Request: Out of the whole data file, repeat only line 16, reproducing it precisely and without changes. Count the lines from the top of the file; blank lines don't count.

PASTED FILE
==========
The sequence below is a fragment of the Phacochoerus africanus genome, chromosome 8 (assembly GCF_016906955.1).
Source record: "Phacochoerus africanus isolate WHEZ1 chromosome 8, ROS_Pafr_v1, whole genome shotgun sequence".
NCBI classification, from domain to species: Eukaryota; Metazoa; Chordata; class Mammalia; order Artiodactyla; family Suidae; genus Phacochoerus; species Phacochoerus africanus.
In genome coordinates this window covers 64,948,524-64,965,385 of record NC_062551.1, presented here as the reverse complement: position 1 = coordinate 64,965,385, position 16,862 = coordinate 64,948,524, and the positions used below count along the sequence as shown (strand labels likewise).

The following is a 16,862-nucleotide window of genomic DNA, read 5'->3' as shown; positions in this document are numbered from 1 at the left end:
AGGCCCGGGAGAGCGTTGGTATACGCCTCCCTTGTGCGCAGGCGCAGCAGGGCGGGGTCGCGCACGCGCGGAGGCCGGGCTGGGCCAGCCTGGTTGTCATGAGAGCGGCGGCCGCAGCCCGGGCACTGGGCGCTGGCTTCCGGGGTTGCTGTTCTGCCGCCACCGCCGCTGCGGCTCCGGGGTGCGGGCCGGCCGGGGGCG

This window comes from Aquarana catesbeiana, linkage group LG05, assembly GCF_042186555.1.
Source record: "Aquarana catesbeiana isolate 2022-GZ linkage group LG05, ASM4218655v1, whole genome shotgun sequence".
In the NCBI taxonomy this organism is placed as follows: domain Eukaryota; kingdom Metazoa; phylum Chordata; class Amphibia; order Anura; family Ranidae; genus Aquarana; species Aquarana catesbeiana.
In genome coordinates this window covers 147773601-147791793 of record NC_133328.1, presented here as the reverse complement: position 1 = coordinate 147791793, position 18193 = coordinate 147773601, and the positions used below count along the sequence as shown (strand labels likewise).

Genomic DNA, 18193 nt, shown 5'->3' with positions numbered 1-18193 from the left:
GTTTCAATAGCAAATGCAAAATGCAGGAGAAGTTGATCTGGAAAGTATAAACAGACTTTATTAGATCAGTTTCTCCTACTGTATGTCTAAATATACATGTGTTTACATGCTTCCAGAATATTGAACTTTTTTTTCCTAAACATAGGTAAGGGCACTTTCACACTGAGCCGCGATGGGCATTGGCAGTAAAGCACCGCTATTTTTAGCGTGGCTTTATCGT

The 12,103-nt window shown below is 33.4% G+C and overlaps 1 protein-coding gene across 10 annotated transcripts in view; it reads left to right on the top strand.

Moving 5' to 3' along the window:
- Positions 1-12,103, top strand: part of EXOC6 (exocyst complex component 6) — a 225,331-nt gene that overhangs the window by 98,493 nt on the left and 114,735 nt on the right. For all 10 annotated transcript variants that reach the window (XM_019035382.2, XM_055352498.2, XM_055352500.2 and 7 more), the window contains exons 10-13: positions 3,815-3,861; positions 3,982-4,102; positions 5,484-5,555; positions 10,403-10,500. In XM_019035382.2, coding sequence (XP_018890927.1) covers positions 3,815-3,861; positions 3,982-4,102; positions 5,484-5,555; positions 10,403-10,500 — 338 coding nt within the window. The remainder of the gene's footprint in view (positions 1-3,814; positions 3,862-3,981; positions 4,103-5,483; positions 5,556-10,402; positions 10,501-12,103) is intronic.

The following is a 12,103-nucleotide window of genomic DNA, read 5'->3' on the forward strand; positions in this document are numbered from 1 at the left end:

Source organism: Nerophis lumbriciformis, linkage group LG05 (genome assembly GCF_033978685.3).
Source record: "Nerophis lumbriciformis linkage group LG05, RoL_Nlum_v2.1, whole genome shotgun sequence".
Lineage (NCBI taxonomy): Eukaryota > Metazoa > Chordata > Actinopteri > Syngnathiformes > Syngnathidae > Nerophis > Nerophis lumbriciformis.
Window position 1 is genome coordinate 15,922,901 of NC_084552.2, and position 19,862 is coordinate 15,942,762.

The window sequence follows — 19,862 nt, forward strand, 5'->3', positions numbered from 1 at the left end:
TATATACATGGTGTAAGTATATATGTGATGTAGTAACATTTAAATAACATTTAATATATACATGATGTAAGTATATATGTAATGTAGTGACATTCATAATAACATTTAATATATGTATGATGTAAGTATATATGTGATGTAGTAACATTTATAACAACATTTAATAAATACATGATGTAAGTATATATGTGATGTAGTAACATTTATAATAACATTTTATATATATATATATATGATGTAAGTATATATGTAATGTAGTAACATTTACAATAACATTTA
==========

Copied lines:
The following is a 12,103-nucleotide window of genomic DNA, read 5'->3' on the forward strand; positions in this document are numbered from 1 at the left end: